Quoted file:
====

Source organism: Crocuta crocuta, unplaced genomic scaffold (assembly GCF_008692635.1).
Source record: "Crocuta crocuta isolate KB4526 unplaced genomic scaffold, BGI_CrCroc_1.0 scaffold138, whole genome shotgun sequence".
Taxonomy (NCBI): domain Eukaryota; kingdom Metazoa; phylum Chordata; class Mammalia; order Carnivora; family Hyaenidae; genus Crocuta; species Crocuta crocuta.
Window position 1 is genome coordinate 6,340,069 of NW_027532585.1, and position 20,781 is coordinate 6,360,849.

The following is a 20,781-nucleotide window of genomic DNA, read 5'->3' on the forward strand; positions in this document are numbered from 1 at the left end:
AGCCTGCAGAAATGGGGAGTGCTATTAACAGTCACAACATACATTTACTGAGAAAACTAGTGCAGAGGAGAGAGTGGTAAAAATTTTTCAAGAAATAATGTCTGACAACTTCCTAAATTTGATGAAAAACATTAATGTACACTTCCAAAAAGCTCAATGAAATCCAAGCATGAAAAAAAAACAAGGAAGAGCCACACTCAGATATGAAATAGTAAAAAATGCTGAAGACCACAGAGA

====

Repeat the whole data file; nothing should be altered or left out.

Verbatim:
Source organism: Crocuta crocuta, unplaced genomic scaffold (assembly GCF_008692635.1).
Source record: "Crocuta crocuta isolate KB4526 unplaced genomic scaffold, BGI_CrCroc_1.0 scaffold138, whole genome shotgun sequence".
Taxonomy (NCBI): domain Eukaryota; kingdom Metazoa; phylum Chordata; class Mammalia; order Carnivora; family Hyaenidae; genus Crocuta; species Crocuta crocuta.
Window position 1 is genome coordinate 6,340,069 of NW_027532585.1, and position 20,781 is coordinate 6,360,849.

The following is a 20,781-nucleotide window of genomic DNA, read 5'->3' on the forward strand; positions in this document are numbered from 1 at the left end:
AGCCTGCAGAAATGGGGAGTGCTATTAACAGTCACAACATACATTTACTGAGAAAACTAGTGCAGAGGAGAGAGTGGTAAAAATTTTTCAAGAAATAATGTCTGACAACTTCCTAAATTTGATGAAAAACATTAATGTACACTTCCAAAAAGCTCAATGAAATCCAAGCATGAAAAAAAAACAAGGAAGAGCCACACTCAGATATGAAATAGTAAAAAATGCTGAAGACCACAGAGA